It was a human sacrifice.
Of course it changes the dynamics.
The Bible makes it quite clear that God doesn't like human sacrifice. It's not approved.
Jesus was God in the flesh. God didn’t sacrifice Jesus. Rather, Jesus, (as God incarnate), sacrificed himself.
Additionally, crucifixion was a form of capital punishment. Jesus was arrested and executed by the Romans because he proclaimed to be the son of God. The Romans considered his words blasphemous, so they gave him the death sentence. They did not sacrifice Jesus to a deity.
That's very different from Aztec human sacrifice to Huitzilopochtli.
The Bible is ambiguous about that.
Human sacrifices are theoretically forbidden but when they happen there's no punishment from god.
Read about Jephthah for example.
It's known that human sacrifice was allowed in the early Ebrew religion.
It's my understanding Jephthah vowed that if the Lord granted him success against the Ammonites, then whatever greeted him first upon his return, he would offer as a sacrifice. Jephthah’s daughter was the first to approach him. As a result, many conclude that Jephthah actually engaged in human sacrifice, which is incorrect.
Jephthah did not keep his word literally by killing his daughter. He sacrificed his daughter by giving her to tabernacle service. That means she would remain a virgin and not have any children. She was his only daughter, so Jephthah's family legacy ended. That was the sacrifice.
It's also clear that God was not happy with Jephthah for making such an offering. Nothing about human sacrifice.
>Why do we consider Aztecs like primitives then?
Who is "we"? You're on your own with that one, racist.
It was irony.
Infact I don't see any difference between different kind of ignorance, Christians and Aztecs are the same to me.
The ancient greek goddess of bad breath.
Did your original post have a point? Seems like your preconceived notion was set before you posted.
Speaking of ignorance, you are way off base concerning Jephthah. Your rushed copy/paste job obvious. Next time read the whole text, not just the key words that support your claim.
Feel free to respond to my reply concerning Jephthah. This time, take your own advice — read it.
>Infact I don't see any difference between different kind of ignorance, Christians and Aztecs are the same to me
Yeah, you wouldn't. To differentiate, you'd have to be familar with those topics. Talk about ignorance.
My post was meant to find someone who could seriously disprove it.
If you have an hypothesis about Jephthah that is different from the one of the main biblical scholars, I'll be glad to hear it.
I guess you can only play the card of misinterpretating the term "holocaust", but surprise me please.
I'm still waiting for your interpretation of the story of Saul, Samuel and Agag.
Your answers were not credible at all.
I mentioned and pasted parts of the Bible, you only replied with disagreeing unsupported opinions.
Which informations should I show?
Which kind of proofs?
I showed the words of the Bible, this is a proof much more than any opinion of a biblical scholar.
Words are words.
If changing their meaning here and there, someone can turn upside down the message of a book, I'm not interested to that.
Your explanation on Jephthah was just an impression of yours.
No line of the Bible is there to support it, which is the reason why you couldn't mention them.
C'mon. Are you joking?
I mentioned the word "holocaust" because it's the exact therm which is used in that line of the Bible.
And because it's the word that few biblical scholars alter to change the end of Jephthah's daughter.
Did you read what I pasted?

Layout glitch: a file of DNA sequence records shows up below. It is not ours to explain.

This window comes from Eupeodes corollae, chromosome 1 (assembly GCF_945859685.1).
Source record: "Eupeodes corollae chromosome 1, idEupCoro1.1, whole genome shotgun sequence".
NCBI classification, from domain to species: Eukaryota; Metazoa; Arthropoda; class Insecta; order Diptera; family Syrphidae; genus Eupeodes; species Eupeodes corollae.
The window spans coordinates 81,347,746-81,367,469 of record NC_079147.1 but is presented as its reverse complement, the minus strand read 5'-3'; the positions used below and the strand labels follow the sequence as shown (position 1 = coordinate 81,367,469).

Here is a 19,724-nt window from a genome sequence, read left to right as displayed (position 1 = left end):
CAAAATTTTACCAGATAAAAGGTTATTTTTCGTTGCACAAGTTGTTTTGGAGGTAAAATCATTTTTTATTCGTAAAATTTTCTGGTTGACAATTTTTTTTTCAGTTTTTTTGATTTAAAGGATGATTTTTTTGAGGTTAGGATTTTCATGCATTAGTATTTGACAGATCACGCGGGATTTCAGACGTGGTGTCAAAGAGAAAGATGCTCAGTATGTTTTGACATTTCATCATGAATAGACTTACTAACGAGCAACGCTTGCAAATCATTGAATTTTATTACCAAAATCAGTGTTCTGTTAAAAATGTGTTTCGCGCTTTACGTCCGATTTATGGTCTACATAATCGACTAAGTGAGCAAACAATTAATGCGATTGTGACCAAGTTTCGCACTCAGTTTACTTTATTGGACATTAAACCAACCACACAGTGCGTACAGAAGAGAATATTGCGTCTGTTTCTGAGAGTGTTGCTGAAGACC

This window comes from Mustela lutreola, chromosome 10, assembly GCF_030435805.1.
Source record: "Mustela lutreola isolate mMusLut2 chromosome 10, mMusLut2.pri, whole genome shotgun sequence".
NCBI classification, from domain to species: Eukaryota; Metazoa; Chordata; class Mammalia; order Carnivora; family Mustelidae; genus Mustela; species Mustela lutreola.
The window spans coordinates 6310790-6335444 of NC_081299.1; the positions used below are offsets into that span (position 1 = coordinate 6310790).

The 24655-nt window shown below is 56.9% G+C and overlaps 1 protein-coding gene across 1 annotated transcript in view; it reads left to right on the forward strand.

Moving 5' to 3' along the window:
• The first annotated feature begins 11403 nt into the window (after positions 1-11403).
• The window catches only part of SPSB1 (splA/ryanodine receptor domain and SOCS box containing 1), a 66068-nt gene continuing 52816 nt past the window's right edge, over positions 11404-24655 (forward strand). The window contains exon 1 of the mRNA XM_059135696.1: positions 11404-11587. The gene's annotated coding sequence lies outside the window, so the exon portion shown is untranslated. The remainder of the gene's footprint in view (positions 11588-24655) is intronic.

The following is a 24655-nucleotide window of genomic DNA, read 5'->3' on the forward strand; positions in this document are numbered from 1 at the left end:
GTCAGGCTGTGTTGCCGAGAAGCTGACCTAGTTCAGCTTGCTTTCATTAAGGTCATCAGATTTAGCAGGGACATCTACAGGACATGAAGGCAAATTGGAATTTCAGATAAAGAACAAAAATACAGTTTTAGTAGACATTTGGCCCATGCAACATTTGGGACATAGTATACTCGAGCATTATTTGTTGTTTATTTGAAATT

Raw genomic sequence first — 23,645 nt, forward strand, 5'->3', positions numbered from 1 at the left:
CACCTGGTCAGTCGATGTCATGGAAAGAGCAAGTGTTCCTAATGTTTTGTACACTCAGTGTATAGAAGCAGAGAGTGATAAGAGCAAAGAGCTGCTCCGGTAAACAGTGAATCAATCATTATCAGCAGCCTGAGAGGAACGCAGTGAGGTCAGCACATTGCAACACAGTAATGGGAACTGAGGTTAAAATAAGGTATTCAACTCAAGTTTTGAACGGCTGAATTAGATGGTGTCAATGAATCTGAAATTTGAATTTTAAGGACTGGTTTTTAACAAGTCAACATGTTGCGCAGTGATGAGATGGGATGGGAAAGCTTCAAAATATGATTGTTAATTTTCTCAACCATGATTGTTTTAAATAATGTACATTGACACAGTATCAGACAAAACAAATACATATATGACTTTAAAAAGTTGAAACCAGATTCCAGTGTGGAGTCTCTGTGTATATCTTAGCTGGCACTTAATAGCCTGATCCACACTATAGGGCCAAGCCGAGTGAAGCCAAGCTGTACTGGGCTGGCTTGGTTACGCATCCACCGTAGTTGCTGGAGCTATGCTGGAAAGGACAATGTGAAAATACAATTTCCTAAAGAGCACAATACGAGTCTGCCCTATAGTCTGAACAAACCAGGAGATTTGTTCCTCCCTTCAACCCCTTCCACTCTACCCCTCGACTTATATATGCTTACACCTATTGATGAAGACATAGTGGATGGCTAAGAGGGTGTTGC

Or that line of the Bible?
You are unbelievable.
You tell me so stay on the topic, which is exactly what I did but you didn't understand it.
Holocaust is not only referred to Jews genocide in WWII and if you ever read the bible, should know it well.
Actually it was used to define Jews genocide of WWII exactly because it's a biblical word.
You blame me of bringing no content.
We are discussing about the Bible and I brought lines of the Bible.
You only brought your personal misinterpretations.
This conversation is getting ridiculous.
Almost as Christianism itself.
A divine meal for a divine appetite.
It's not a sacrifice. Jesus just had a bad weekend.
I won't complain anymore when my father wants me to spend the Sunday taking care of the lawn.
Trying to logic your way through religion is a fools errand.
First lobotomy, then conversion.
The idea was that everybody is imperfect. Bible says everybody does wrong, and the penalty is death. But God also became a person (jesus), and lived without doing wrong. Then still died even though he didn't deserve it. So now Jesus is offering to cover our tabs. As for the help, and he promises to put you under his umbrella so to speak..
And someday God is going to clean house. He is gonna keep everything perfect, and throw everything imperfect in a burn pile. Thus making a perfect place. Problem is we are not perfect. Which is a problem because he loves us and doesn't want to throw us out. So Jesus is basically loaning us his perfection. And to do that he had to cover our tab.
You skipped then point that god required a human sacrifice.
But included the part where he sacrificed himself rather than any of us.
The point wasn't Jesus behaviour but God's expectation.
Yup. Nailed it.
In not the type of person to tell you what to believe, but my thing is why did God need jesus to sacrifice himself? If he's all powerful, he could just save humanity without sending his son to die. Or better yet he could just choose not to damn all of humanity for the actions of 2 people who. Also, since God is all-knowing, then that means he knew that they would listen to the snake and eat the apple, so why tf did he put the tree there and knowingly damn all of humanity?
The tree of knowledge of good and evil. They didn't know about evil. They couldn't have understood eating the fruit, and disobeying God, to be evil until after they had done it.
But omniscent god should have known it.
Still god calmed down his wrath towards human because of a human sacrifice.
I don't get the pattern.
My boss is mad at me.
He send his son to me.
I kill him.
Everything is fixed.
What if humans worshipped Jesus instead of killing him?
God would be still mad at us?
It sounds as a suicide, which is not allowed in Christianity.
The Abraham story was a test and didn't end up in murder.
Seriously, how much if a sacrifice is it if you know you'll rise in three days and be in heaven?
It's still an annoying experience.
There is that...
Something about people who make a difference in peoples lives that die. Just think of all the celebrities and musicians that have made an impact after their death. Now what if someone dies and shows everyone he's *alive* again? It's going to be taken to a whole new level.
Jimi Hendrix was the son of god?